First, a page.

(syn: Open Mosaic Habitats on Post Industrial Land)
The habitat comprises mosaics of bare ground with, typically, very early pioneer communities on skeletal substrates, more established open grasslands, usually dominated by fine leaved grasses with many herbs, areas of bare ground, scrub and patches of other habitats such as heathland, swamp, ephemeral pools and inundation grasslands. High quality examples may be characterised as unmanaged flower-rich grasslands with sparsely vegetated areas developed on poor soils/substrates.
Invertebrate faunas can be species-rich and may include many uncommon species, such as dingy skipper and grayling. Exotic plants provide for an extended flowering season and, with the floristic and structural diversity of the habitat mosaic, contribute to the value of the habitat for invertebrates.
Some areas are important for birds such as little ringed plover, as well as more widespread, but UK BAP priority species, including skylark and grey partridge. The habitat provides secure breeding and feeding areas commonly absent from land under agricultural management.
Identification & Mapping
This habitat requires all of the following criteria to be met*:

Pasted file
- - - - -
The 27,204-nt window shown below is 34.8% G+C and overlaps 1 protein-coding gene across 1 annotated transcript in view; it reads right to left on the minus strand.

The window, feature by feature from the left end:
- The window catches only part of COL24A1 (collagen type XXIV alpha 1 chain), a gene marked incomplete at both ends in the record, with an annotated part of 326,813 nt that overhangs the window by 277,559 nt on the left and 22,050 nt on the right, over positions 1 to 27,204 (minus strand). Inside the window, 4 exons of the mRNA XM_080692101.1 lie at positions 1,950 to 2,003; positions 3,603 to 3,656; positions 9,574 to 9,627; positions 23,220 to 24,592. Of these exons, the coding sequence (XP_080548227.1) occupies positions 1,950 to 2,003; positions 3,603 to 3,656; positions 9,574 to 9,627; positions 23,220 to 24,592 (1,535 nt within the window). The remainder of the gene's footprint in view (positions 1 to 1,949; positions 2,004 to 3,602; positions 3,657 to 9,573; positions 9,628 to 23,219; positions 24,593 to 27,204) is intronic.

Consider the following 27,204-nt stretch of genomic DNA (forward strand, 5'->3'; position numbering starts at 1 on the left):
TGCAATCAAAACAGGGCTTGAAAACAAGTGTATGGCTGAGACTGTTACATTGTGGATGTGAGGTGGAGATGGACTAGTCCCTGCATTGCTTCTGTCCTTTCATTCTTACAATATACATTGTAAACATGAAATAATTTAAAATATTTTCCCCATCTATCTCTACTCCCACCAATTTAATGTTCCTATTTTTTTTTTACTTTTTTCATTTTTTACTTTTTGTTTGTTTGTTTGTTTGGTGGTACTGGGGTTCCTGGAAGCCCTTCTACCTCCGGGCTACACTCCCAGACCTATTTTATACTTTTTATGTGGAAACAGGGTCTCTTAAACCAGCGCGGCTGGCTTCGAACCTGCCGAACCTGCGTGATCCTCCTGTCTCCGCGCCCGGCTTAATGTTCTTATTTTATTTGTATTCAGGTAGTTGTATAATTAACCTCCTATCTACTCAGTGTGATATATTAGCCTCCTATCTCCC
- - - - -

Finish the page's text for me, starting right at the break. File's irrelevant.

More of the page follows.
- The area of open mosaic habitat is at least 0.25ha in size
- Known history of disturbance at the site or evidence that soil has been removed or severely modified by previous use(s) of the site. Extraneous materials/substrates such as industrial spoil may have been added.
- The site contains some vegetation. This will comprise early successional communities consisting mainly of stress-tolerant species (e.g. indicative of low nutrient status or drought). Early successional communities are composed of annuals, mosses/liverworts, lichens, ruderals, inundation species, open grassland, flower-rich grassland, heathland
- The site contains unvegetated, loose bare substrate and pools may be present
- The site shows spatial variation, forming a mosaic of one or more of the early successional communities as detailed above plus bare substrate, within 0.25ha.
When mapping the habitat, areas of scrub, wet flush or more lush vegetation should be included as part of the habitat’s structural diversity, unless these elements take the habitat outside of the definition. In places brownfield sites have been landscaped/planted with trees, but still retain areas of brownfield habitat. Estimates of tree cover should apply to each individual habitat area rather than the entire land parcel.
Later successional stages on brownfield land may become important as semi-natural habitats such as lowland heath and neutral or calcareous grassland in their own right, and conform to those definitions. We are not concerned with these stages within this definition.
There is currently no condition assessment designed for this habitat.
*UKBAP (2010) Priority Habitat Definition: Open Mosaic Habitats on Previously Developed Land